probability-based online survey panel in Norway. We fielded the experiments in the eight
(March 6 to April 21, 2017) and ninth (May 11 to June 6, 2017) waves of the NCP. The
respondents were invited through a postal recruitment of 25,000 Norwegian individuals,
randomly sampled from Norway’s National Registry—an official list of all residents of
Norway (for details about response rates or other methodological matters, see Skjervheim
and Høgestøl [2017a,2017b]).
Example 1: The Traditional Choice-Based Conjoint Experiment
The first example illustrates the traditional choice-based conjoint design (Hainmueller
et al., 2014). In these designs, respondents face a choice between two profiles. These
profiles list a range of attributes in a table where the particular levels for each attribute in
each profile are randomly assigned. In this case, the table with the two profiles contains
information about two news publications (see Figure 1 for a screenshot of the design), and
the choice task is to choose which news source is the most trustworthy.
Choosing the Attributes. When designing conjoint experiments, one must choose which,
and how many, attributes to include in the experiment. Bansak and colleagues (2017) test
how far researchers can push these limits in terms of the number of attributes included in
such profiles and show that treatment effects are robust to a large number of tasks and
In the present design, we include eight different theoretically relevant attributes that
we assume affect people’s trust in a news source. The full list of attributes and attribute
levels are shown on the Y-axis in Figure 2. This design enables an analysis of the effects of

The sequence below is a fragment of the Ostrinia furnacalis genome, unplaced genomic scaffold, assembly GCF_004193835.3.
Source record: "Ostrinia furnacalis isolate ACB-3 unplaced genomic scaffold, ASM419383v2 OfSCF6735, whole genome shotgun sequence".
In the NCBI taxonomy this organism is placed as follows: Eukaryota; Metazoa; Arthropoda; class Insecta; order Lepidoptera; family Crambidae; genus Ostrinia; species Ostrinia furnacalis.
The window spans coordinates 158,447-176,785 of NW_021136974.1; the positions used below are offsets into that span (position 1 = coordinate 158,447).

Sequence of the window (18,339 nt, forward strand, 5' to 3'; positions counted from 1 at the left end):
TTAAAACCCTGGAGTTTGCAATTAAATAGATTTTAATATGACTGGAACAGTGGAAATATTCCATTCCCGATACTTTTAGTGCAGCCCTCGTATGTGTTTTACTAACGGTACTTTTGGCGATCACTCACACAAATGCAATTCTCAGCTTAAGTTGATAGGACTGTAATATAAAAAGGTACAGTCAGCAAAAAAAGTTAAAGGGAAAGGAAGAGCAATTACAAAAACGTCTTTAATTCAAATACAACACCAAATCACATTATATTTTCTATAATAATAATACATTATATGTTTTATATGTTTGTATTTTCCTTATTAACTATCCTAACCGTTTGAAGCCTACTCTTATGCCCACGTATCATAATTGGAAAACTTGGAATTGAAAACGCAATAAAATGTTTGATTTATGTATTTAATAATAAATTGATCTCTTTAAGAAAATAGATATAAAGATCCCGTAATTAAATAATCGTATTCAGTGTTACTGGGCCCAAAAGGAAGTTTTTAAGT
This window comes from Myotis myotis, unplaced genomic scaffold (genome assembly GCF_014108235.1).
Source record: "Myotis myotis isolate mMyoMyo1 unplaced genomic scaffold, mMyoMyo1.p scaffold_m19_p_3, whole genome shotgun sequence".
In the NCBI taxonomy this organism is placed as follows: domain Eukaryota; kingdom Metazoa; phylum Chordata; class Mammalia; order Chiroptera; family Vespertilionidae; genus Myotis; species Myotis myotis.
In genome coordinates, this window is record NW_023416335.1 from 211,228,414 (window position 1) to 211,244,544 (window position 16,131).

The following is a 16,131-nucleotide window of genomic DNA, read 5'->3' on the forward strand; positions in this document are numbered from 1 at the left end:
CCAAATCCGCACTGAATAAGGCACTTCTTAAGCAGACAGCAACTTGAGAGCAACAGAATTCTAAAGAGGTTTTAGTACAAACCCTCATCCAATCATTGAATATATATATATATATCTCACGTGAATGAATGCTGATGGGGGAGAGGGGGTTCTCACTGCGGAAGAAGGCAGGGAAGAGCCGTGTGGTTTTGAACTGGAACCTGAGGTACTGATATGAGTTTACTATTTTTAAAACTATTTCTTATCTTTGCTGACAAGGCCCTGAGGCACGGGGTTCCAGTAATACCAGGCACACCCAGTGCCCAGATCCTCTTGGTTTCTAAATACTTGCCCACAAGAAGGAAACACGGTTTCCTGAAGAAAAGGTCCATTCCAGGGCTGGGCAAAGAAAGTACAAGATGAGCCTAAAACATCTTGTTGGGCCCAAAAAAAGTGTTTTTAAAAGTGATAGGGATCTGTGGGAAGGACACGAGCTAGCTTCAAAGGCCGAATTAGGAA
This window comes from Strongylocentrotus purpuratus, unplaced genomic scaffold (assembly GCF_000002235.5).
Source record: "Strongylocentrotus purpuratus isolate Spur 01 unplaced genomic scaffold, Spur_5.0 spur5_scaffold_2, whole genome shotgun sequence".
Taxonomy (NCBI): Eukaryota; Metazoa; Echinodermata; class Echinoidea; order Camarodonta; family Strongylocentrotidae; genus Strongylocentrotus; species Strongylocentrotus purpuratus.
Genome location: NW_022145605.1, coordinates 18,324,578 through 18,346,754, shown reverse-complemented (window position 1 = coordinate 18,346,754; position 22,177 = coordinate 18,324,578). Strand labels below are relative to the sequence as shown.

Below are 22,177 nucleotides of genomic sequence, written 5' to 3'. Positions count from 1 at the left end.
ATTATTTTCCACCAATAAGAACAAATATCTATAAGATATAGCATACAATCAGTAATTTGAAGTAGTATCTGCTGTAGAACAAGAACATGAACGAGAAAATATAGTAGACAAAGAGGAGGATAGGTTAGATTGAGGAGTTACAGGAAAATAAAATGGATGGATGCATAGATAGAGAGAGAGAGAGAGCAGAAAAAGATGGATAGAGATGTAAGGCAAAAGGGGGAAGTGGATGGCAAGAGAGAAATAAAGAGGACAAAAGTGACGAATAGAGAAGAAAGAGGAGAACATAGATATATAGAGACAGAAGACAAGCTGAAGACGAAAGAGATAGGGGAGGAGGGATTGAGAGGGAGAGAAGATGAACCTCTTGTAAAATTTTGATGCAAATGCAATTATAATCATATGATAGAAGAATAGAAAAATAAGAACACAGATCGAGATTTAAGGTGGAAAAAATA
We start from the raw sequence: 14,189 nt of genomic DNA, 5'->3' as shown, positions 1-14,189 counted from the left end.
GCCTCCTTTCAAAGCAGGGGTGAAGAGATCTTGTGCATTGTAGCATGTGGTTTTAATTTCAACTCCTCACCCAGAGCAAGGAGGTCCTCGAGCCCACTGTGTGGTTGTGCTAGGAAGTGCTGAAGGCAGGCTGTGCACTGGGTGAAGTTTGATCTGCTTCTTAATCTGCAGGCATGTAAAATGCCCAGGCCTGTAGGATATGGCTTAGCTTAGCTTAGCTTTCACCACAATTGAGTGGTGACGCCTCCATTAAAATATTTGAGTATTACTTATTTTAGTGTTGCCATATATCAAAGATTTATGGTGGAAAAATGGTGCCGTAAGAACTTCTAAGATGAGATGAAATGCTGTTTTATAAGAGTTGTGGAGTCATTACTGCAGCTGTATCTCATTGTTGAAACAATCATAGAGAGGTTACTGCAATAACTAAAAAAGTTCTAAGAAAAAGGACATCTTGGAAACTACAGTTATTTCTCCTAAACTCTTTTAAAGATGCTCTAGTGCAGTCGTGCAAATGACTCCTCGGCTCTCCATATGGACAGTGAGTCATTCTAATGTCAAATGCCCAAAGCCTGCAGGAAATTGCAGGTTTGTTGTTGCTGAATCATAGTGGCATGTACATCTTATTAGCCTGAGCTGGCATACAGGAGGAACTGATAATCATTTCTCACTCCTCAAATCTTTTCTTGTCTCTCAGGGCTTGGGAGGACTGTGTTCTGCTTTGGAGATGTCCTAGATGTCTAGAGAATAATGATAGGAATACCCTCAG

a publication’s distribution mode (Kiousis, 2001) and reveals possible masking effects, and
compares the distribution mode effects to the effects of other relevant attributes such as the
amount of entertainment news (Ladd, 2012), and the age of the publication.
The design is a 3 × 2 × 3 × 3 × 3 × 3 × 3 × 10 factorial design, equaling more than
29,000 possible combinations. This means that only a fraction of the possible profile
combinations is ever observed. However, as Hainmueller and colleagues (2014) show, we
do not need to observe all possible combinations to identify the average marginal treat-
ment effects of each component. These effects are identifiable under a set of assumptions
that is likely to hold in a typical conjoint experiment: (a) that the respondent would make
the same choice if presented with exactly the same profiles again, (b) that the ordering of
profiles within a choice task does not affect the response, and (c) that the randomization of
each attribute is either conditionally or completely independent of the other attributes (see